The Snow Leopards habitat is under extraordinary pressure from climate change, and over grazing of cattle such as Elk that are pushing the Snow Leopards prey further away as of “their own prey’s” food source being depleted. The Snow Leopard is mostly hunted for its pelt (skin) that can fetch many thousands on the black markets that then subsidise the war on terrorism.
Population to date: 500-650 (If that)
(Last population was under 200, however conservation efforts have increased their numbers)
The Vaquita is a very small porpoise that lives solely in the Gulf of California, Mexico. The species is critically endangered primarily as a result of entanglement in fishing nets.
The vaquita’s population has been in decline since at least the 1940s, and could be declining by as much as 15% each year. At current rates, the vaquita population may be reduced by more than 80% over the next 10-30 years and is in danger of extinction.
Commercial fishing is by far the greatest threat to individuals, their habitat, and the species overall survival. In the 1920s, a commercial fishery using gillnets for the now-endangered totoaba (a large sea bass) was established (Reeves et al. 2002). While the commercial fishery for totoaba ceased in the 1970s, other fishing still continues. Vaquitas are incidentally taken as “by catch” in local gillnet and trawl fisheries. It is estimated that at least 30-85 individuals are taken incidentally each year. Other possible threats to this species include environmental pollution, habitat degradation, and inbreeding due to low population numbers.
Population to date: 7,000-8000
Irrawaddy Dolphin – Some populations are close to extinction such as those in the Mekong River and Malampaya Sound in the Philippines. The main threats are from fisheries by catch and habitat loss. Although the Irrawaddy dolphin is not directly exploited, it is exposed to incidental mortality in fisheries (e.g., gillnets in Australia and in Malampaya, explosives), the principal cause of depletion. Habitat degradation due to development of dams, deforestation and mining also continue to undermine the species to a lesser extent.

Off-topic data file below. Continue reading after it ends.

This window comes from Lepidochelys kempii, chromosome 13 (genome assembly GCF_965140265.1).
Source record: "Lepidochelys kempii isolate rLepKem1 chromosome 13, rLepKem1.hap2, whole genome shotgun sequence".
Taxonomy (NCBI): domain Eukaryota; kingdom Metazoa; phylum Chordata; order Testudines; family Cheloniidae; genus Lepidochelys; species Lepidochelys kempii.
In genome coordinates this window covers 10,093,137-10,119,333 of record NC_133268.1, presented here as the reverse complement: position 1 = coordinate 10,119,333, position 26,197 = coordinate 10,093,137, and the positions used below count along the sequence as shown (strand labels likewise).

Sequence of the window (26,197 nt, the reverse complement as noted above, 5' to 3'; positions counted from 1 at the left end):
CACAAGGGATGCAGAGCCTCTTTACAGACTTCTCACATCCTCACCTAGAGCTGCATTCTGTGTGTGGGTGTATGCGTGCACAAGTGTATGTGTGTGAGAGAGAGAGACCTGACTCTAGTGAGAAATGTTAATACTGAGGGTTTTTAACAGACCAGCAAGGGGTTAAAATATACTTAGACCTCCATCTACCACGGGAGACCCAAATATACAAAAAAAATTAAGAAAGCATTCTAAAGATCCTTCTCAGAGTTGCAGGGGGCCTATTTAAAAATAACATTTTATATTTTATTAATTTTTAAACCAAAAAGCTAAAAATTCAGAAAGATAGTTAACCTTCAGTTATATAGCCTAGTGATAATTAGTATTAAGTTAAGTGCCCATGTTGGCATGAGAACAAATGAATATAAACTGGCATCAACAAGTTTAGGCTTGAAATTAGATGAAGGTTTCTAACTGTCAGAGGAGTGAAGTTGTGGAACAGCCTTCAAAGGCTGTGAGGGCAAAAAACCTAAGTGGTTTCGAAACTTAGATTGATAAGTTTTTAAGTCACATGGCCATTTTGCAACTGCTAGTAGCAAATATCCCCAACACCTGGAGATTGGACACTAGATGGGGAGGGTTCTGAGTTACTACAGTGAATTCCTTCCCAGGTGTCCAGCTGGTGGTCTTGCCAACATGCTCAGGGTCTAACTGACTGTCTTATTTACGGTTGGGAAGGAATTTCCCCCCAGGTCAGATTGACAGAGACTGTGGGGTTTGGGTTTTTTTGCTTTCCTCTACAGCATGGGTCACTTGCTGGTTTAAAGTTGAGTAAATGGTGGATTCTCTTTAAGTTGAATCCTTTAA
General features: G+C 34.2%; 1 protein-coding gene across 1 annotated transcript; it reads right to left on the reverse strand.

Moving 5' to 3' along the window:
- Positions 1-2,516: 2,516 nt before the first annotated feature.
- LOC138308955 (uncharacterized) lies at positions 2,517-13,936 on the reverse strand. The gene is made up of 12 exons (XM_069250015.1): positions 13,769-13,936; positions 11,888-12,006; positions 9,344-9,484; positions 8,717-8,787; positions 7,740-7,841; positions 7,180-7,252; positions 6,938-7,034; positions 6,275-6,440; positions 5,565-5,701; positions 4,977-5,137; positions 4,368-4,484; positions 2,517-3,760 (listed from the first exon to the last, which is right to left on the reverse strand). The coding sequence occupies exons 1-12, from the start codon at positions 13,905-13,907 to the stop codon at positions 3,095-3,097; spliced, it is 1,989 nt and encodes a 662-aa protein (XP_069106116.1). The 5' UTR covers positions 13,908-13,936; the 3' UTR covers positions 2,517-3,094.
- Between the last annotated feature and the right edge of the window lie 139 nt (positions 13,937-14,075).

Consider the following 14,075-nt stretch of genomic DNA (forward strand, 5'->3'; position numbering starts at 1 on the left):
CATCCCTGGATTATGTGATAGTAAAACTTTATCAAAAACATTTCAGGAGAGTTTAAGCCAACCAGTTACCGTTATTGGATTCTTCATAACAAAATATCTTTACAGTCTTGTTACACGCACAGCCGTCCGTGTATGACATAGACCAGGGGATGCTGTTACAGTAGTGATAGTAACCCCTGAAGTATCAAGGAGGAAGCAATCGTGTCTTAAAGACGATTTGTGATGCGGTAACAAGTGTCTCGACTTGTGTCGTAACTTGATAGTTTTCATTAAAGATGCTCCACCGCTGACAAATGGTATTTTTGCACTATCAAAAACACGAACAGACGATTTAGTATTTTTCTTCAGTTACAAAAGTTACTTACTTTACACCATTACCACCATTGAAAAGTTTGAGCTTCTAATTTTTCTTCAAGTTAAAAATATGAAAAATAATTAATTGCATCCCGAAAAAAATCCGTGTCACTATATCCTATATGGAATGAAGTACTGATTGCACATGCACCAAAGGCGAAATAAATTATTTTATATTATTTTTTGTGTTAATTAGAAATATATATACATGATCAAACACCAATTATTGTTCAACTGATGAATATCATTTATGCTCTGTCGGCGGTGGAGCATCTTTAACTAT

The small population of the Mahakam River (Indonesian Borneo) and possibly that of the Ayeyarwady River (Myanmar) are also live-captured for display purposes.
Population to date: (Currently unknown) however reports this March 23rd showed that the Javan Rhinoceros is still present with us confirmed by WWF (World Wildlife Fund) within an undisclosed location of which we are not placing any geo-geographical location for security and preservation reasons. We can confidently quote though that 25 have been documented although it was at first only a family of five. This number has now increased from camera traps installed at key location points within (un-named) areas and continents.
The current threats to the Javan Rhinoceros a ten million year old prehistoric dinosaur that is a little smaller than the White and Black Rhinoceros are habitual destruction from deforestation, pulp and paper trade to palm oil too, climate and pollution carnage are also causing mass loss of life with poaching always the ultimate number one factor in this region to any that the Rhinoceros “species” populate.
The Javan Rhinoceros just like the Indian one horned Rhinoceros, White Rhinoceros and the Black Rhinoceros are regrettably poached for counterfeit Asian traditional pharmaceuticals that do not under any circumstancescure diabetes, cancer, headache, migraine, AIDS (Auto-Immune Deficiency Syndrome or HIV) improve sexual arousal, libido, erection, tachycardia, hypertension, skin disorders, dermatitis, opiate withdrawal, nor does the Rhinoceros horn help with conception, help to quit smoking, nausea, vomiting, ADHD, ADD, or any other form of neurodegenerative disease.
Rhinoceros horn does not and never did cure cancer in any Vietnamese government member’s wife which was a complete compulsive lie. Rhinoceros horn does not cure physiological or psychiatric illness.
The horn of Rhinoceros is made up of mainly Keratin that is more related to Cockatoo beak, Parrot beak, or Horse hoof, the horn also contains a combination of non-active non-medicinal properties from phosphorus, nitrogen, calcium, keratin, and compacted hair.
Rhinoceros horn is similar, but not identical, in chemical composition to water buffalo, cattle and yak horns, which are frequently used to “substitute” for rhinoceros horn in traditional medicinal formulas.
Rhinoceros horn has not been well researched in comparison with other ingredients in traditional medicine. Only one study was found (2012) testing rhino horn for pharmacological effect in humans using the best-practice method of a randomized double-blind trial. That study found a short-lived significant effect on fever in children, but did not recommend its use as acetaminophen (a common nonsteroidal anti-inflammatory drug) performed better.